After children head back to school, they go straight into peak virus season. If your child has asthma, this can exacerbate the condition. It’s important to anticipate heightened symptoms and have a plan in place, says Giovanni Piedimonte, MD, Institute Chair for Pediatrics and staff physician for the Cleveland Clinic’s Center for Pediatric Pulmonary Medicine.
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Fall and winter are the worst seasons for children with asthma because they become exposed to many more respiratory viruses as school resumes and they return to classrooms, Dr. Piedimonte says.
He warns parents that their child’s asthma may flare up in late August and September because of two key factors:
- Viral infections are more prevalent in the community, and that continues into the fall and winter.
- Children return to school and are in close quarters with other students with viruses.
“The fall/winter season is when we experience a very significant increase in asthma attacks,” says Dr. Piedimonte. “That’s because viruses become highly prevalent in the population and typically cause upper respiratory infections. This, in turn, triggers asthma attacks.”
Throughout the changes of the seasons, your child may have various allergies, depending on pollination and the blooming of various flowers and grasses. Allergic reactions can also spark asthma attacks, alone or in combination with other environmental factors like viruses and indoor and outdoor pollution.
Viruses are the real culprits
However, during the summer season, there are fewer asthma attacks because children are not exposed to as many potential viral infections and spend less time in the more densely populated school setting.
While some children and adults may suffer because of higher levels of humidity and pollution in the summer, the fall/winter season remains the most challenging because of the increase in exposure to viruses, Dr. Piedimonte says. Studies show that viruses cause more than 80 percent of asthma attacks, he says.
Here’s the usual progression, according to Dr. Piedimonte:
- For the first three to five days, a child has an upper respiratory infection (URI), with a runny nose, congestion, sneezing and, sometimes, a low-grade temperature.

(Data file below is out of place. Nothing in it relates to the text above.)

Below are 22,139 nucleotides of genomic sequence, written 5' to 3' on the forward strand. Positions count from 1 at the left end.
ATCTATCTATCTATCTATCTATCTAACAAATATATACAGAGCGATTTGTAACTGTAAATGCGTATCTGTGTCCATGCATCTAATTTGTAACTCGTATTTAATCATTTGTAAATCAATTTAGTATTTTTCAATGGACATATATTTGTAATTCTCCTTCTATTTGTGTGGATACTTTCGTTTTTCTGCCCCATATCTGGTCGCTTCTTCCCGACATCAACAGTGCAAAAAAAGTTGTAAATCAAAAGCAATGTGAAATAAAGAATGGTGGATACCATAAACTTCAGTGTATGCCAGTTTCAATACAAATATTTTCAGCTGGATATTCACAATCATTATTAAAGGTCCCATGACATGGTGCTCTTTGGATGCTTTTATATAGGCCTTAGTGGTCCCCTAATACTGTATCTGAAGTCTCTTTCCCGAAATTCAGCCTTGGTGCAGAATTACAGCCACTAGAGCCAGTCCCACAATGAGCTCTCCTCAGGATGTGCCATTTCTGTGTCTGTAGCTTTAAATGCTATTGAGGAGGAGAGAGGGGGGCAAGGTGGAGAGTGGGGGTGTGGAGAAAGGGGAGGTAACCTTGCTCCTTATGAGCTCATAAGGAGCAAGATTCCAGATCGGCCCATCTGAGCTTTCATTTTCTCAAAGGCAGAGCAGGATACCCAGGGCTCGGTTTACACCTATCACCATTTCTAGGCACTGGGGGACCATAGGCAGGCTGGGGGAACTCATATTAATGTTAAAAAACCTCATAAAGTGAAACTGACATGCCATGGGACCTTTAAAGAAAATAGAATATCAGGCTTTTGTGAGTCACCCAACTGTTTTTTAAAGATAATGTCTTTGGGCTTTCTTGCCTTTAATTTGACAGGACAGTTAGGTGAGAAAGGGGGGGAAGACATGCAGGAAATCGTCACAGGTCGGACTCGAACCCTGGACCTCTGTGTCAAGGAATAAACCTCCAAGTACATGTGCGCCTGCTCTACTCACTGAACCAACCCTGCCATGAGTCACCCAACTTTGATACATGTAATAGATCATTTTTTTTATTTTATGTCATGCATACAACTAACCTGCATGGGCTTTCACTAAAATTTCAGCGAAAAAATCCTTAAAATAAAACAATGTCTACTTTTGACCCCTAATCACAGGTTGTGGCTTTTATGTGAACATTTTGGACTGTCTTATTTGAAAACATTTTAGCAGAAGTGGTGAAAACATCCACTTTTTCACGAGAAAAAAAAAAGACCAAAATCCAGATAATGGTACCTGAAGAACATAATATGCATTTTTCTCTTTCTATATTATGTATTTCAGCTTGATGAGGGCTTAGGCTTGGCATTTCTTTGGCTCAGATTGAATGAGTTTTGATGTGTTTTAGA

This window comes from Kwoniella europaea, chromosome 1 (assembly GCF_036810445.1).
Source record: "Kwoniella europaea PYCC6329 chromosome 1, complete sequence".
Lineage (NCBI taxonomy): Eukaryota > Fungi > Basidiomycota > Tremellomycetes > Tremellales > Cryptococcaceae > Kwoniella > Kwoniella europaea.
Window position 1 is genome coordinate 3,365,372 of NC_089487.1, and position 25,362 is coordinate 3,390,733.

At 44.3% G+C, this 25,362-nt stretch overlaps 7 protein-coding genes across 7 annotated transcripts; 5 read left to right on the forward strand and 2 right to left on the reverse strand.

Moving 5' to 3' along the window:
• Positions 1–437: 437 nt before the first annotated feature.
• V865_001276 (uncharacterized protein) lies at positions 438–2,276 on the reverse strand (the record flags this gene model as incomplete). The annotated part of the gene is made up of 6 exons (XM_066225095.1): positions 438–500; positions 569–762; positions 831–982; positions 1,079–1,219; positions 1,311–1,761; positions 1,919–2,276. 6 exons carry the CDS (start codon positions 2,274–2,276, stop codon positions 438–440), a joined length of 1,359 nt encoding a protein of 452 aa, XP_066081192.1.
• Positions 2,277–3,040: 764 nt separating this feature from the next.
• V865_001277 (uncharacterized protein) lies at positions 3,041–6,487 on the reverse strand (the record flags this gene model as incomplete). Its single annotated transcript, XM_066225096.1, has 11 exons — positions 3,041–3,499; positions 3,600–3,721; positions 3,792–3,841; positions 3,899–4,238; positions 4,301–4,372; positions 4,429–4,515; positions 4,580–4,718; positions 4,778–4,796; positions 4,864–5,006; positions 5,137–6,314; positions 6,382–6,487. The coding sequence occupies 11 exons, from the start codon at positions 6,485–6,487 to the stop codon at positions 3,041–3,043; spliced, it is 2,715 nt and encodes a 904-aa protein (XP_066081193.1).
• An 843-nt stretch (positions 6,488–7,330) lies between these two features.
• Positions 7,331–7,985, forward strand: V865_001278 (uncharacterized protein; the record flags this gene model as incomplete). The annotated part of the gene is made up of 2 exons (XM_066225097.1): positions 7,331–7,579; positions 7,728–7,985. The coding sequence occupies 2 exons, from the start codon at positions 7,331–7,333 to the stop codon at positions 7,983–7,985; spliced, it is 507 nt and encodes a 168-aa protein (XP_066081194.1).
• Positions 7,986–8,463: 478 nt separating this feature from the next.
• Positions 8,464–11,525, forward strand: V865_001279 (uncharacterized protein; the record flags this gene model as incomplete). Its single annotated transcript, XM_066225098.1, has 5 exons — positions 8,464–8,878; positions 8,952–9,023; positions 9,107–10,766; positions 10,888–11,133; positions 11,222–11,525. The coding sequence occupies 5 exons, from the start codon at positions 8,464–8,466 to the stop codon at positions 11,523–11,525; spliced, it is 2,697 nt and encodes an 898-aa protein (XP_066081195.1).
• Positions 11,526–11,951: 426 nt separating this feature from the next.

- During the URI, the virus may spread down to the lower airways.
- That generates inflammation and triggers obstruction of the airways, which are more reactive (“twitchy”) in children with asthma.
How should you best manage the asthma?
There are several steps you can take as a parent to reduce or prevent a viral-related asthma attack.
- Make sure your child washes his or her hands. It’s best if they do this on a regular basis because most of the viruses that cause problems are primarily spread through contact with infected hands, e.g., rubbing the nose or the eyes.
- Teach your children not to rub their noses, mouths or eyes with their hands. This can be a challenge, but if they can avoid rubbing, it may prevent infections through viruses on their skin.
- Avoid areas where there are large numbers of people. While this is not always easy and won’t totally prevent your child from getting sick, it will reduce the chances of picking up a virus outside of school.
- Make sure your child always has an albuterol MDI, even if he or she has mild, intermittent asthma. This is especially important at school and usually offers immediate relief for wheezing and coughing from an asthma attack.
“All of these practices are particularly important for children who have had episodes of wheezing in the past and, therefore, are predisposed to have recurrent episodes of wheezing,” Dr. Piedimonte says.
Managing more serious types of asthma
Children with mildly, moderately or severely persistent asthma require corticosteroid medication given through metered-dose inhalers (MDI) with spacers, says Dr. Piedimonte.
“Parents should discuss with their child’s physician the safety and effectiveness of any medications they give them,” he says. “But it’s also important to learn the correct way to deliver those medications.
“For example, without using a spacer device with the MDI, most of the medication will not reach beyond the child’s mouth and throat, so the therapeutic effect on the lungs will be very limited and the side effects will be magnified.”
What are the side effects of these medications?
The side effects of albuterol, used for decades to manage asthma, are similar to those of adrenaline, which has similar molecular composition.
Albuterol tends to increase the heart rate and prompt some tremor, palpitations and hyperactivity, but that is usually well-tolerated, according to Dr. Piedimonte.
Some studies show that corticosteroids, which are the most powerful medication for the control of chronic asthma to date, may inhibit a young child’s linear growth. In other words, they can slow the speed of growing taller, especially in the first year of therapy. Although children tend to catch up after that first year, their final adult height may still be slightly less than those not receiving steroids.
“With children who have moderate and severe asthma, this risk is balanced by the fact that these children need to have the anti-inflammatory therapy to reduce the frequency of their attacks, prevent a faster decline in their lung function and improve their quality of life,” Dr. Piedimonte says.
He says if asthma is not treated appropriately, it may require frequent visits to the doctor’s office or emergency department, and it can even result in hospitalizations.
“It can interfere with sleep, sport activities, school performance, and overall quality of life, and it may be followed by chronic deterioration of the child’s pulmonary function over time.”
He says it’s paramount that people understand how important it is to manage asthma in children. “It should not be forgotten that asthma is a potentially life-threatening condition,” he says.